There are three types of name servers:

  1. The primary master builds its database from files that were preconfigured on its hosts, called zone or database files. The name server reads these files and builds a database for the zone it is authoritative for.
  2. Secondary masters can provide information to resolvers just like the primary masters, but they get their information from the primary. Any updates to the database are provided by the primary.
  3. Caching name server - It gets all its answers to queries from other name servers and saves (caches) the answers. It is a non-authoritative server.

The caching only name server generates no zone transfer traffic. A DNS Server that can communicate outside of the private network to resolve a DNS name query is referred to as forwarder.

DNS Query Types

There are two types of queries issued:

  1. Recursive queries received by a server forces that server to find the information requested or post a message back to the querier that the information cannot be found.
  2. Iterative queries allow the server to search for the information and pass back the best information it knows about. This is the type that is used between servers. Clients used the recursive query.
  3. Reverse - The client provides the IP address and asks for the name. In other queries the name is provided, and the IP address is returned to the client. Reverse lookup entries for a network 192.168.100.0 is "100.168.192.in-addr arpa".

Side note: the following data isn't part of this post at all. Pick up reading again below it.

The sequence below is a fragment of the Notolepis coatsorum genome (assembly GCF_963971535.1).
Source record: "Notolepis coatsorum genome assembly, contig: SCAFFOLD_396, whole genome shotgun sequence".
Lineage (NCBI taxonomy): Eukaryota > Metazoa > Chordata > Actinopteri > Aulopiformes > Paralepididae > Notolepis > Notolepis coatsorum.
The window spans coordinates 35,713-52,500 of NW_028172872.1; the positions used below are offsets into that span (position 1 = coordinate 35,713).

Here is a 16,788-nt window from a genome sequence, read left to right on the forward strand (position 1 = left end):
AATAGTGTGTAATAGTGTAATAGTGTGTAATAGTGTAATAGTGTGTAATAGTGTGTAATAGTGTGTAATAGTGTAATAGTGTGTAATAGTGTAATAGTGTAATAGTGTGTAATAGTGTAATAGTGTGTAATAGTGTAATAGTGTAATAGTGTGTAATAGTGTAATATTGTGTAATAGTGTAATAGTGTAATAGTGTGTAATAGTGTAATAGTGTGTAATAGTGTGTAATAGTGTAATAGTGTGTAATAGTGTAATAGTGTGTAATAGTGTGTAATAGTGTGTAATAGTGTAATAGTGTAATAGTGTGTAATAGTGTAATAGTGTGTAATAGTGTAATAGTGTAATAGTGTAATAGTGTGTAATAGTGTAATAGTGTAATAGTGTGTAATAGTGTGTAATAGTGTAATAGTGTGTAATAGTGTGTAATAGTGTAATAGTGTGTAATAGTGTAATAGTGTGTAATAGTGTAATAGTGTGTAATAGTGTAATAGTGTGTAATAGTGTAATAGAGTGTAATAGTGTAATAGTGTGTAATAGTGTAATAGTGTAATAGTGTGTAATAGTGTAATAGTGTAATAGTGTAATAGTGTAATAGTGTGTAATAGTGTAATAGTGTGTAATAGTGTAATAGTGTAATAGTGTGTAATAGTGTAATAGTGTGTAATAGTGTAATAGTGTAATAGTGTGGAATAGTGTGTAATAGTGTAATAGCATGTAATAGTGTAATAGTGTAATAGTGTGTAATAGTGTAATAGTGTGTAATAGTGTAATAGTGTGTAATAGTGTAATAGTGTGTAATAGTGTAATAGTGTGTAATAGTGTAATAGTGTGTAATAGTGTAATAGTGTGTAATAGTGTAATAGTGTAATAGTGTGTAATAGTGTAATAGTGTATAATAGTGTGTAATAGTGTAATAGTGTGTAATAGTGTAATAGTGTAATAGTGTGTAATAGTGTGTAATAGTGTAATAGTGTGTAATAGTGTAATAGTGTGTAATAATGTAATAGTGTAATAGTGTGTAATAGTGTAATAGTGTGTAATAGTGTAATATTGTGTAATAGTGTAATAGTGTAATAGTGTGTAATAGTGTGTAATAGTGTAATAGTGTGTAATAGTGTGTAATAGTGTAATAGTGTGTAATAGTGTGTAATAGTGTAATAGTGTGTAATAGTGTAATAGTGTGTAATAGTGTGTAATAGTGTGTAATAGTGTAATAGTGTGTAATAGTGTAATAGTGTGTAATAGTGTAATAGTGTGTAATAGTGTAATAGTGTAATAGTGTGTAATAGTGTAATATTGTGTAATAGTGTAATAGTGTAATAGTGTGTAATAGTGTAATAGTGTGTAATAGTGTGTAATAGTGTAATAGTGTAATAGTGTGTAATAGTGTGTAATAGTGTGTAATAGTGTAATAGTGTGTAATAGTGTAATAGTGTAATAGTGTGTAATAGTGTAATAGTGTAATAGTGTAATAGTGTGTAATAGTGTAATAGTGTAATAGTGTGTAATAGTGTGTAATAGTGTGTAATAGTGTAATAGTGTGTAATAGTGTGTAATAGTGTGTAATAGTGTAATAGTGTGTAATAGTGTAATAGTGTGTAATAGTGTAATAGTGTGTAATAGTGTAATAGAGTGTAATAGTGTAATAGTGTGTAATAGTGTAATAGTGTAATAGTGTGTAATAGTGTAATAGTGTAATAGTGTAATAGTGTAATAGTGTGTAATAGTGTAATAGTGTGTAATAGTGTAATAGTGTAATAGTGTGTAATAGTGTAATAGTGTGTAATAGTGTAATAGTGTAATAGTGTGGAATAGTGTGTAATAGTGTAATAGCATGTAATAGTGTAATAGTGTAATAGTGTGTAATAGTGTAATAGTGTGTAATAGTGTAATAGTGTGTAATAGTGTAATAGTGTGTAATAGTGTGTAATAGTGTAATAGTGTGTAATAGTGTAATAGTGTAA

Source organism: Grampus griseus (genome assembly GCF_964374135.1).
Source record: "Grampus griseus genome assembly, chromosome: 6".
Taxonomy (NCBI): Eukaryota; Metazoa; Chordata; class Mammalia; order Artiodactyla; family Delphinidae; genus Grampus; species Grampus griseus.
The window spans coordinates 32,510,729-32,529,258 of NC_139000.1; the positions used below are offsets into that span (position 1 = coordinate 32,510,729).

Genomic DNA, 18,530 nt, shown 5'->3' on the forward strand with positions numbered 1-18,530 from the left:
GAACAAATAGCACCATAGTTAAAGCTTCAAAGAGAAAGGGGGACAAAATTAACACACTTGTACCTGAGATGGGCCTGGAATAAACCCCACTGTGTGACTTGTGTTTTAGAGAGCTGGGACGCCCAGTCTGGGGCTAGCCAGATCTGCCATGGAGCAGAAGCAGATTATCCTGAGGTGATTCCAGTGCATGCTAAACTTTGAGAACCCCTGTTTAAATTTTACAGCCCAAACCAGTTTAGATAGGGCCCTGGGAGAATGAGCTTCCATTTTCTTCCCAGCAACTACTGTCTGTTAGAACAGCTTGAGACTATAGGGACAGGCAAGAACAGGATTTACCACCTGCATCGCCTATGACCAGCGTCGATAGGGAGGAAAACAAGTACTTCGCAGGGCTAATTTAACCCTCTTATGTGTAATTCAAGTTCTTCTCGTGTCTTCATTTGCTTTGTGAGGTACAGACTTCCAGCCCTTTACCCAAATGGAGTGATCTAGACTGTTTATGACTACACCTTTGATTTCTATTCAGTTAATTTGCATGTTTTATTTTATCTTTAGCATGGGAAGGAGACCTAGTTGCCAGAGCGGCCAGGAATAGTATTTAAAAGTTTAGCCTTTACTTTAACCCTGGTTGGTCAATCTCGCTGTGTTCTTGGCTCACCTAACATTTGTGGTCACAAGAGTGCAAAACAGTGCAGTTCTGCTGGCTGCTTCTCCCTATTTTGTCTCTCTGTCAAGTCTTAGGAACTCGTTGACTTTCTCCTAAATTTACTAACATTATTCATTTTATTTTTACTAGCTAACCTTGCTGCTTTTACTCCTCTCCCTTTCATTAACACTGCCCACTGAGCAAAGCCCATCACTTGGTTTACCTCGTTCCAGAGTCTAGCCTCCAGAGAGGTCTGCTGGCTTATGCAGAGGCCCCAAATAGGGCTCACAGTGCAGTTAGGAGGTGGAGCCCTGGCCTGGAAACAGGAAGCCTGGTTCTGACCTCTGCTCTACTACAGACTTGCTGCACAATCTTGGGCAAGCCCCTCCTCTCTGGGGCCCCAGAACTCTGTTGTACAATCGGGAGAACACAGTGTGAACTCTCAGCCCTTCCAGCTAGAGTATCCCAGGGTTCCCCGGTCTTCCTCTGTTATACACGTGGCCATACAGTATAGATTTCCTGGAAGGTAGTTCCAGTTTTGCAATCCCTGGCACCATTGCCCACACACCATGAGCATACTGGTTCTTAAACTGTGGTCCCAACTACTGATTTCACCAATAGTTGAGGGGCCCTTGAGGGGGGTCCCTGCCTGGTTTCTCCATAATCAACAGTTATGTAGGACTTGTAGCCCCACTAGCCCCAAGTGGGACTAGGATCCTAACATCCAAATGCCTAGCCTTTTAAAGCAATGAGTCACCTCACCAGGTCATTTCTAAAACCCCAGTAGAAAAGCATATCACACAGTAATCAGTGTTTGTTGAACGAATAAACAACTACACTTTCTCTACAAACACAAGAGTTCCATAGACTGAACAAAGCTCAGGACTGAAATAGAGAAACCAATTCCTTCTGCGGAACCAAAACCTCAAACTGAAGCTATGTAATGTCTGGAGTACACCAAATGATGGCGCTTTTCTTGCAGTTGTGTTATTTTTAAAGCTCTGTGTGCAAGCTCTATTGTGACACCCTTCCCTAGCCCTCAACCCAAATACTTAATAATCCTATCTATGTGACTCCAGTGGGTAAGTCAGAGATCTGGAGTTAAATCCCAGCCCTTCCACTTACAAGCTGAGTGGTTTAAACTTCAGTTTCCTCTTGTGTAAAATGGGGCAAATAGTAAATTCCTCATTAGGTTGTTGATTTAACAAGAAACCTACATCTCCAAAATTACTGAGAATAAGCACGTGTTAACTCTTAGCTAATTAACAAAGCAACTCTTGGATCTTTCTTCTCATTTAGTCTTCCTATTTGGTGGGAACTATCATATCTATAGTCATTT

Generally (but not always), a server-to-server query is iterative and a client-resolver-to-server query is recursive. You should also note that a server can be queried or it can be the person placing a query. Therefore, a server contains both the server and client functions. A server can transmit either type of query. If it is handed a recursive query from a remote source, it must transmit other queries to find the specified name, or send a message back to the originator of the query that the name could not be found.

DNS Transport protocol

DNS resolvers first attempt to use UDP for transport, then use TCP if UDP fails.

The DNS Database

A database is made up of records and the DNS is a database. Therefore, common resource record types in the DNS database are:

  • A - Host's IP address. Address record allowing a computer name to be translated into an IP address. Each computer must have this record for its IP address to be located. These names are not assigned for clients that have dynamically assigned IP addresses, but are a must for locating servers with static IP addresses.
  • PTR - Hostís domain name, host identified by its IP address
  • CNAME - Hostís canonical name allows additional names or aliases to be used to locate a computer.
  • MX - Hostís or domainís mail exchanger.
  • NS - Hostís or domainís name server(s).
  • SOA - Indicates authority for the domain
  • TXT - Generic text record
  • SRV - Service location record
  • RP - Responsible person
  • HINFO - Host information record with CPU type and operating system.

When a resolver requests information from the server, the DNS query message indicates one of the preceding types.

DNS Files

  • CACHE.DNS - The DNS Cache file. This file is used to resolve internet DNS queries. On Windows systems, it is located in the WINNTROOT\system32\DNS directory and is used to configure a DNS server to use a DNS server on the internet to resolve names not in the local domain.

Example Files

Below is a partial explanation of some records in the database on a Linux based system. The reader should view this information because it explains some important DNS settings that are common to all DNS servers. An example /var/named/db.mycompany.com.hosts file is listed below.

mycompany.com.		IN	SOA	mymachine.mycompany.com.	root.mymachine.mycompany.com. (
		1999112701           ; Serial number as date and two digit number YYMMDDXX
		10800                ; Refresh in seconds 28800=8H
		3600                 ; Retry in seconds 7200=2H